“The Barbadian governmental authorities have not prescribed any course of action for the group of Haitians. At present, they are simply treating them as a group of CARICOM nationals who are in the country on a six month stay,” he added.
But from a legal perspective, Drakes identified a number of issues that raised serious questions about MPH and the Immigration Department.
The attorney said that even for CARICOM citizens who are generally entitled to an automatic six-month stay, immigration officials should be satisfied that the visitors are capable of maintaining themselves and/or that travel arrangements for their onward travel were in place.
“I think there are a lot of issues. First of all, there are questions about the kind of arrangement they had with the agency, where they were going and whether they had tickets for onward travel to another destination and those kinds of things. None of that is actually forthcoming,” he said.
“How did they get into Barbados if none of that was finalised and the Immigration authorities were not satisfied that they had all of the necessary paperwork that is required to allow them to come into Barbados in the first instance?”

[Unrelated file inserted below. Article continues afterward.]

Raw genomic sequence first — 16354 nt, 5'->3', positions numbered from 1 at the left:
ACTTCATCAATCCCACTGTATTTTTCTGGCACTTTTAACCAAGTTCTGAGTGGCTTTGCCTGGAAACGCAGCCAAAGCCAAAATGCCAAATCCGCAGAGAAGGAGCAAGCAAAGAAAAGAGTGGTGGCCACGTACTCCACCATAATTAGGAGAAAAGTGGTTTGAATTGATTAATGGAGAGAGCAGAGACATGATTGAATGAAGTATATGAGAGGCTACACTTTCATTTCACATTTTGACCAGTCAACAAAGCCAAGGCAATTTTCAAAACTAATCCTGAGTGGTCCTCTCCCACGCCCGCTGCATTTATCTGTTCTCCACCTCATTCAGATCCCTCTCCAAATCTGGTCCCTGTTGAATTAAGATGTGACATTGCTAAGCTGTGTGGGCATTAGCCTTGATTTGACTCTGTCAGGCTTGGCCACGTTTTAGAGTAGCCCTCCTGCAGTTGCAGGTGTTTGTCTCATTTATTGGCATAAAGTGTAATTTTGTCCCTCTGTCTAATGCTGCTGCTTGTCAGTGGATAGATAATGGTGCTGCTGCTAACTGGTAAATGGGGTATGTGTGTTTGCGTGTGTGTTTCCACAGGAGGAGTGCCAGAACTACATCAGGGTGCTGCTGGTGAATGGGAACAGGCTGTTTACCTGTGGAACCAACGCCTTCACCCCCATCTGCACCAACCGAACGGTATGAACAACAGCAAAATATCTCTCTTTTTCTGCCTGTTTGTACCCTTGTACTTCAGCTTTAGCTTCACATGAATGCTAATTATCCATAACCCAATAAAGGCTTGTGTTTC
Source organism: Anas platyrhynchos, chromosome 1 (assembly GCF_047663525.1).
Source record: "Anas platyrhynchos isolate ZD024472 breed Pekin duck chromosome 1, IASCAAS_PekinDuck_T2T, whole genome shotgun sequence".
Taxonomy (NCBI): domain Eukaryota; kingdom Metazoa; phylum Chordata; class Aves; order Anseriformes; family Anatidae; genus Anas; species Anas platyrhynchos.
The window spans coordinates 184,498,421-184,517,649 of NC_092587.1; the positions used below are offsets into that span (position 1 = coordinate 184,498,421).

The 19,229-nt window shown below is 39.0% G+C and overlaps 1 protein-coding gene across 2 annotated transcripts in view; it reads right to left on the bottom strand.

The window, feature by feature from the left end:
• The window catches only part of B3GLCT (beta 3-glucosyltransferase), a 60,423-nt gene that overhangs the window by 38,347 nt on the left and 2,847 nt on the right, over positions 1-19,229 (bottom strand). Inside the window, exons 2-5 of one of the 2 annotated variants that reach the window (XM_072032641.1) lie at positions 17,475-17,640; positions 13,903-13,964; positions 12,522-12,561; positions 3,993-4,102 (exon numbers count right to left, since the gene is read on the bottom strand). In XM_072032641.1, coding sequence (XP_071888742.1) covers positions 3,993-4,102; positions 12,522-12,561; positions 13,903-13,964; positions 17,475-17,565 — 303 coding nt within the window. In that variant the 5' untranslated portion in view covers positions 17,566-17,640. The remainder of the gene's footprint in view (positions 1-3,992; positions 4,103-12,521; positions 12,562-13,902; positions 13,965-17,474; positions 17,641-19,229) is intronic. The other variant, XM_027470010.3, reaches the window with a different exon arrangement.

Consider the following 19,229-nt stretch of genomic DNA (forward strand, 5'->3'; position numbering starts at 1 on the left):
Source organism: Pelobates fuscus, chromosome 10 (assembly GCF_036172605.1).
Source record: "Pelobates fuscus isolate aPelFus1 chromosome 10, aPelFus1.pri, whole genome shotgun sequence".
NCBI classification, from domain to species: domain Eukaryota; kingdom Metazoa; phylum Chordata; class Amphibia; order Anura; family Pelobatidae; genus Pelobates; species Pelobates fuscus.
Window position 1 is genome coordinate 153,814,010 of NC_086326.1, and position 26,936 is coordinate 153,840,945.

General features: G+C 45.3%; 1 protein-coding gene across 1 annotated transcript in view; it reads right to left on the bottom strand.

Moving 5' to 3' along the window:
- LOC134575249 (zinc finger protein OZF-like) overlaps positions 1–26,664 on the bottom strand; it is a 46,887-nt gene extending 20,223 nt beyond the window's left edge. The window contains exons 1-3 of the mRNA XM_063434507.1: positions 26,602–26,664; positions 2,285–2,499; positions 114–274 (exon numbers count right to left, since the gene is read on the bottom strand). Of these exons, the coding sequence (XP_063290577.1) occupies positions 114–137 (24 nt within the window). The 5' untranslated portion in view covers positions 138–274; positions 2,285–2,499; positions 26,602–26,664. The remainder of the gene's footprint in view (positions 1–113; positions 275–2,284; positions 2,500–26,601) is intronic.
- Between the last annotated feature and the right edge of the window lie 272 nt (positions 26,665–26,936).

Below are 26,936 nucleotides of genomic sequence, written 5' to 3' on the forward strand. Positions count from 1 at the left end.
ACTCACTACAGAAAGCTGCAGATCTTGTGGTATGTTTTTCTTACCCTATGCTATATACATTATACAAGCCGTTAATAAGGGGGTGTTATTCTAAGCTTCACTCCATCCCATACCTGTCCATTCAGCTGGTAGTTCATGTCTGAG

What was particularly concerning, Drakes said, was that on previous occasions he had attempted to assist Haitians with visas to work in Barbados, but was “unhappy” with the responses from immigration officials.
“That is why I am questioning why a large group can come in and have that kind of entry into Barbados with so many questions hanging over the procedures that were taken. I know that as an association we have sought visas through the Immigration Department and it has been difficult and therefore it is very questionable as to how 34 – and I am also hearing many more – have been able to enter Barbados under very strange circumstances,” the lawyer said.
Drakes said the group of Haitians are seemingly trying to escape tremendous social, economic and political instability, and he urged Barbados to “step up to the plate” and assist them.
“My appeal would be largely to see how best our Haitian brothers and sisters can be assisted in this plight and, additionally, I would expect that, in due course, there would be a proper investigation as to how they got here in the first place, what were the plans for them, who was responsible and those kinds of things,” he said.
“I know the immigration authorities have a responsibility to answer those kinds of questions and not just try to put them on a plane and ask the agency that brought them in to send them back to Haiti. I don’t think that would be right at all, I don’t think it would be fair and it very well might be illegal.
“I am convinced that they can contribute to the Barbadian society and economy and it is on that basis largely that I would suggest that the officials look at how best we can incorporate these people, and I don’t think sending them back to Haiti with the difficulties that persist there now… would make any sense,” he added.